Go winter hiking

The hiking routes around Zakopane are some of the best in Poland, with crowds flocking to the mountains in summer. But some trails are also accessible if you’re visiting Zakopane in winter, with quiet paths and stunning scenery. It’s a good idea to buy or borrow crampons to slip on over your shoes though as it can be icy, and check for avalanche risk.

We climbed up into the hills behind our Snomads chalet to the top of Mount Nosal (6km) for panoramic views, and headed into the Tatra National Park (which has a 8 PLN entry fee) to visit the Siklawica Waterfall and climb Sarnia Skala (10km). Or for more of a challenge, you can take the cable car to Kasprowy Wierch and walk along the ridge.

Views over Zakopane from the hik to the top of Mount Nosal
Views from Mount Nosal

Visit Morski Oko

One hike not to miss in Zakopane, whatever time of year you visit, is to Morski Oko. Known as the ‘Eye of the Sea’, Morski Oko is the largest lake in the Tatra Mountains. It’s a hugely popular day trip in summer, but in winter a layer of snow and the frozen lake make it extra beautiful (though at 1395 metres above sea level make sure to take warm layers).

The hike starts in Palenica Bialczanska, which you can reach using a public minibus from Zakopane in 35 minutes. It’s 8.5km or around two hours’ walk from the starting point to the lake, with a slight uphill incline all the way (there are also horse and carts for hire at the visitor centre but concerns about welfare mean I wouldn’t recommend them).

A paved pathway runs through woodland and past waterfalls, opening up to views of the mountains. It gets snowier as you go along, and the lake is totally frozen in winter so you can walk right onto it. And there’s a mountain hut where you can warm up with a bowl of soup, potato pancake or a hot wine (make sure to take cash with you).

Frozen lake at Morski Oko in the Tatra Mountains, Poland
Frozen Morski Oko

Soak in hot springs

One way to warm up after a day in the snow (or soothe any aching muscles) is by soaking in steaming hot spring water. The area around Zakopane is known for its spas, and there are several to choose from, each of which has a different feel and facilities.

Closest is the Termy Zakopiańskie aqua park in town, which has indoor and outdoor pools, jacuzzis and waterslides. Or Terma Bania is right at the foot of the slopes in Bialka Tatrzańska, with some fantastic snowy mountain views. It has has a bit more of a resort feel, with a kids’ fun pool, adults’ relaxation area, saunarium and swim-up bar.

Also nearby are the Termy Bukowina and the huge Chochołowskie Termy – the biggest thermal pool complex in Poland. You can book tickets for different time periods, starting from 69–109 PLN (£14–£20/€16–€23/$18–$25) for a 2.5-hour session. Towels aren’t provided so remember to bring your own, or you can hire one for a small cost.

The Terma Bania hot springs near Zakopane
Terma Bania

The details

The weather in Zakopane in winter

Zakopane’s ski season normally runs from mid-December to early April, depending on snowfall. January is the coldest and snowiest month, with average high temperatures of -2ºC (28ºF) and lows of -9ºC (16ºF). December and February generally stay below freezing too, but it warms up to highs of 10ºC (50ºF) and lows of 0ºF (32ºF) by April.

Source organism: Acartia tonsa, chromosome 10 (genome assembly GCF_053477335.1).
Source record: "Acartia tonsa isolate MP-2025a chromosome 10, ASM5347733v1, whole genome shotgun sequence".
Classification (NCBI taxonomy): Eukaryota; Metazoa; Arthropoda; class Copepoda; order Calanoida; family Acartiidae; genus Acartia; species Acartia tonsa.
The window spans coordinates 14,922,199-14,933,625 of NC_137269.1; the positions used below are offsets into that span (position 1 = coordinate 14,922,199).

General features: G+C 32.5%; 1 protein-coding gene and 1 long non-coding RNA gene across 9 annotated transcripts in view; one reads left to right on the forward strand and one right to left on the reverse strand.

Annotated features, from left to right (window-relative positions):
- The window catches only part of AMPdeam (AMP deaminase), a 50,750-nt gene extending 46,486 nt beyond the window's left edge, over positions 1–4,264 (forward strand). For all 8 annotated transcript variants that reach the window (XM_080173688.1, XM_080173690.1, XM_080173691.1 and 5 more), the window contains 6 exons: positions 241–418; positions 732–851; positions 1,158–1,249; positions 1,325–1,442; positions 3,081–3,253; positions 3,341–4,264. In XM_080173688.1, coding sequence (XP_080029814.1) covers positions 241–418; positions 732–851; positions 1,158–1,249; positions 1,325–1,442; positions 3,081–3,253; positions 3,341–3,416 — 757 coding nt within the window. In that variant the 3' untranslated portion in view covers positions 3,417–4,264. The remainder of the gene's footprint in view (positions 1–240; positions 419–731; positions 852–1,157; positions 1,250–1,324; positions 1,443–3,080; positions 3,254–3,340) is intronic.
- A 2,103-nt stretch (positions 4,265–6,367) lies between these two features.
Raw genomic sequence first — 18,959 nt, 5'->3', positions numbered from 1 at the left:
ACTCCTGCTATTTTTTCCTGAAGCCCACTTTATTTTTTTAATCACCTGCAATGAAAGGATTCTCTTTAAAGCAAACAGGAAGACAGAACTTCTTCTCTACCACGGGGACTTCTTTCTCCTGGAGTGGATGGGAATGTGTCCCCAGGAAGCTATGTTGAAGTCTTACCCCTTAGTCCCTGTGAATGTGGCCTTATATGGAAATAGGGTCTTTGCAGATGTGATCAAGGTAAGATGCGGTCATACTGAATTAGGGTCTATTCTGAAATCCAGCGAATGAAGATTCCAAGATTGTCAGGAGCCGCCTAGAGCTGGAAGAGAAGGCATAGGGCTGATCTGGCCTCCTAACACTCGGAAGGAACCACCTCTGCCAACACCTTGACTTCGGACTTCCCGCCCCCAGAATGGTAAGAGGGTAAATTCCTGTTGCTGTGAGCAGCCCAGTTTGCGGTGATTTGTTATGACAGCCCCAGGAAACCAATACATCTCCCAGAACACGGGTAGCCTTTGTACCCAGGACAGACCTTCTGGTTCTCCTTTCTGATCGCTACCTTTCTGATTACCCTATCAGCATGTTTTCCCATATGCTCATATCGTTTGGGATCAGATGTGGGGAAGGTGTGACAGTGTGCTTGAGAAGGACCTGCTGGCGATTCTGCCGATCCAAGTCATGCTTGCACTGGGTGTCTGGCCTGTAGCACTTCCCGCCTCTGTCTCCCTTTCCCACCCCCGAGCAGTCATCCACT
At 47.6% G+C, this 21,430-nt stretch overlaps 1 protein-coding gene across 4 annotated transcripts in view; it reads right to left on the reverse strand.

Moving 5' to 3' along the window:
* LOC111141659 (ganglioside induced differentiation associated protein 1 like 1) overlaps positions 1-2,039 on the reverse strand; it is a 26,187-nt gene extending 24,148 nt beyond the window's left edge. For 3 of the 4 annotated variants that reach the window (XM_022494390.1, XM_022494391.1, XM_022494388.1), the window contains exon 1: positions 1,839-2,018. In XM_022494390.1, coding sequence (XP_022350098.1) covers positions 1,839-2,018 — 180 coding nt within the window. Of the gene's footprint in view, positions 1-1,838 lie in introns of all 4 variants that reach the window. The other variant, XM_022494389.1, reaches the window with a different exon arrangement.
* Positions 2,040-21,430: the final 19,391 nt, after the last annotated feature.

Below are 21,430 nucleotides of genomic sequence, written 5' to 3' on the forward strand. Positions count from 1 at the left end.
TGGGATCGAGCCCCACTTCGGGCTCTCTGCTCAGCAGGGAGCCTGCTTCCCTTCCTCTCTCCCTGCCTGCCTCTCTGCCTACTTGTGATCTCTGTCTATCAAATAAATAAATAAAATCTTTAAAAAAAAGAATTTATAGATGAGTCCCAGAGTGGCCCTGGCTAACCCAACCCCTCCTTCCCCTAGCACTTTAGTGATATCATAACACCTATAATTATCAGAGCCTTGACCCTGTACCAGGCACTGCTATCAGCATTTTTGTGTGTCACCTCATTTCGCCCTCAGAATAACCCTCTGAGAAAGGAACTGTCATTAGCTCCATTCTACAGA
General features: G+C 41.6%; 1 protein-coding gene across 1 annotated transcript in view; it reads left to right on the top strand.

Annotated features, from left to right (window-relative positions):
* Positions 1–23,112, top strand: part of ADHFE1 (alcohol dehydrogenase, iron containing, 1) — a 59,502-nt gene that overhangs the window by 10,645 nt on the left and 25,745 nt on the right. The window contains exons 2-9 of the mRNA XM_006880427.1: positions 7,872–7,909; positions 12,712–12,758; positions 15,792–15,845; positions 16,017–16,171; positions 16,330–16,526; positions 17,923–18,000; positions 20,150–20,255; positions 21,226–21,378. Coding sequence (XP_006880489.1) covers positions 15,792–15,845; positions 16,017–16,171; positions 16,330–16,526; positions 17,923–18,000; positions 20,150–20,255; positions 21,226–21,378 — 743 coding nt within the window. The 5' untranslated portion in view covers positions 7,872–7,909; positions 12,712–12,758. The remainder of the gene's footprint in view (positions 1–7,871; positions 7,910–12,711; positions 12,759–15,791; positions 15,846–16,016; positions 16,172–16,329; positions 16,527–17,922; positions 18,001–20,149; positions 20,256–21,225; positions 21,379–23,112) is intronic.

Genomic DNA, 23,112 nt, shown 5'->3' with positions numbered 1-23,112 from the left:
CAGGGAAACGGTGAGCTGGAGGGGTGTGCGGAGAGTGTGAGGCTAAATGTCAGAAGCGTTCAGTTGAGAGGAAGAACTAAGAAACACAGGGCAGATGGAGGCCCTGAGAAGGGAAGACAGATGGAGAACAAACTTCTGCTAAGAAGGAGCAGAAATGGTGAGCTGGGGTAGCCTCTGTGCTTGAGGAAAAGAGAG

Mountain hut at Morskie Oko
Mountain hut at Morskie Oko

How to get to Zakopane

Zakopane is 115km from Kraków, where you’ll find the nearest airport – and it’s definitely worth adding on a day or two in the city onto your trip if you can.

Flixbus run services direct from Kraków airport to Zakopane. Or you can catch one of the more frequent buses from Kraków bus station in the city centre to Zakopane. These cost around 19 PLN (£4/€4.50/$5) and you don’t need to prebook. The journey takes around 2.5 hours, but the road between Kraków and Zakopane can get busy at weekends.

There’s also a train running between Kraków and Zakopane, which is a bit slower but comes with scenic views and avoids the traffic. Or you can book a private transfer* from Kraków airport to Zakopane for around 550 PLN (£110/€130/$140) each way.

Osczypek smoked cheese in Zakopane, Poland
Osczypek smoked cheese

Where to stay in Zakopane

We stayed at Snomads’ Chalet Stardust – one of two traditional timber-framed chalets across the road from the Nosal ski area. You can hire a whole chalet (sleeping up to 12/13) if you’re in a group, or book an individual room for a week. Prices start at a bargain £199 per person for a week, and Snomads offer a 10% discount if you get there without flying.

The chalet is a cosy, comfortable base, with extras like homemade cakes, video games and transfers to each of the Polish ski resorts. Plus you benefit from Snomads’ huge wealth of local information to help you plan your activities on and off the slopes each day.

There’s a guest kitchen and lounge, and lots of places to eat nearby – Karczma u Starego, Nosalowy Dwor Restaurant and Gospoda Polska Kolibecka were our picks.

Snomads Chalet Stardust I in Zakopane in winter
Snomads Chalet Stardust I

Save for late

Discover the best things to do in Zakopane in winter – whether you’re a skier or not – with a guide to this Polish town in the Tatra Mountains which is a great value destination for winter adventures | Tatra Mountains Poland | Visiting Zakopane Poland | Skiing in Poland | Winter in ZakopaneDiscover the best things to do in Zakopane in winter – whether you’re a skier or not – with a guide to this Polish town in the Tatra Mountains which is a great value destination for winter adventures | Tatra Mountains Poland | Visiting Zakopane Poland | Skiing in Poland | Winter in Zakopane

You might also like